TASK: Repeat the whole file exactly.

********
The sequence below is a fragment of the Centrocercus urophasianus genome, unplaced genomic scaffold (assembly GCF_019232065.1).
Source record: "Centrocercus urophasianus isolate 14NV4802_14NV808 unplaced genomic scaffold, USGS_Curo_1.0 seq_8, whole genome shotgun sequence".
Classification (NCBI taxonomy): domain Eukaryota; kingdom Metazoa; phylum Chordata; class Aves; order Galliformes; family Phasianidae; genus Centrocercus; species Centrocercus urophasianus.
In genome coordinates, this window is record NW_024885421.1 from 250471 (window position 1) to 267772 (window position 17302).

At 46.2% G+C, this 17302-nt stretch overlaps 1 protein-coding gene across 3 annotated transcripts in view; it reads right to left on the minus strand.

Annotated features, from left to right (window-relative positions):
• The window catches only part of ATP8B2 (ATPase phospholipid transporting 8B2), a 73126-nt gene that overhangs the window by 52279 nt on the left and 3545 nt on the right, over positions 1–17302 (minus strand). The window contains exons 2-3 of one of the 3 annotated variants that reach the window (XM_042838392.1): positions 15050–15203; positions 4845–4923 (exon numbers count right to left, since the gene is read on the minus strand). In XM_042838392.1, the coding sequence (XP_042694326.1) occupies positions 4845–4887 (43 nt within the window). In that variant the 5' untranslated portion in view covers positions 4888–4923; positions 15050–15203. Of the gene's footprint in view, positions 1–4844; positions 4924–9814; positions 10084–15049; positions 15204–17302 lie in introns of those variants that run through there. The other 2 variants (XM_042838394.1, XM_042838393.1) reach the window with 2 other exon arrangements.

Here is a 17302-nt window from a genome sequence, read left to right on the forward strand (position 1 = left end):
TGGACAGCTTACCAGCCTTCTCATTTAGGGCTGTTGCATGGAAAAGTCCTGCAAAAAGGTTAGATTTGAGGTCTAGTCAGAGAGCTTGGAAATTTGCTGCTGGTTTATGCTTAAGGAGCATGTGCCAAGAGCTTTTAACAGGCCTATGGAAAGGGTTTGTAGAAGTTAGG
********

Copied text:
The sequence below is a fragment of the Centrocercus urophasianus genome, unplaced genomic scaffold (assembly GCF_019232065.1).
Source record: "Centrocercus urophasianus isolate 14NV4802_14NV808 unplaced genomic scaffold, USGS_Curo_1.0 seq_8, whole genome shotgun sequence".
Classification (NCBI taxonomy): domain Eukaryota; kingdom Metazoa; phylum Chordata; class Aves; order Galliformes; family Phasianidae; genus Centrocercus; species Centrocercus urophasianus.
In genome coordinates, this window is record NW_024885421.1 from 250471 (window position 1) to 267772 (window position 17302).

At 46.2% G+C, this 17302-nt stretch overlaps 1 protein-coding gene across 3 annotated transcripts in view; it reads right to left on the minus strand.

Annotated features, from left to right (window-relative positions):
• The window catches only part of ATP8B2 (ATPase phospholipid transporting 8B2), a 73126-nt gene that overhangs the window by 52279 nt on the left and 3545 nt on the right, over positions 1–17302 (minus strand). The window contains exons 2-3 of one of the 3 annotated variants that reach the window (XM_042838392.1): positions 15050–15203; positions 4845–4923 (exon numbers count right to left, since the gene is read on the minus strand). In XM_042838392.1, the coding sequence (XP_042694326.1) occupies positions 4845–4887 (43 nt within the window). In that variant the 5' untranslated portion in view covers positions 4888–4923; positions 15050–15203. Of the gene's footprint in view, positions 1–4844; positions 4924–9814; positions 10084–15049; positions 15204–17302 lie in introns of those variants that run through there. The other 2 variants (XM_042838394.1, XM_042838393.1) reach the window with 2 other exon arrangements.

Here is a 17302-nt window from a genome sequence, read left to right on the forward strand (position 1 = left end):
TGGACAGCTTACCAGCCTTCTCATTTAGGGCTGTTGCATGGAAAAGTCCTGCAAAAAGGTTAGATTTGAGGTCTAGTCAGAGAGCTTGGAAATTTGCTGCTGGTTTATGCTTAAGGAGCATGTGCCAAGAGCTTTTAACAGGCCTATGGAAAGGGTTTGTAGAAGTTAGG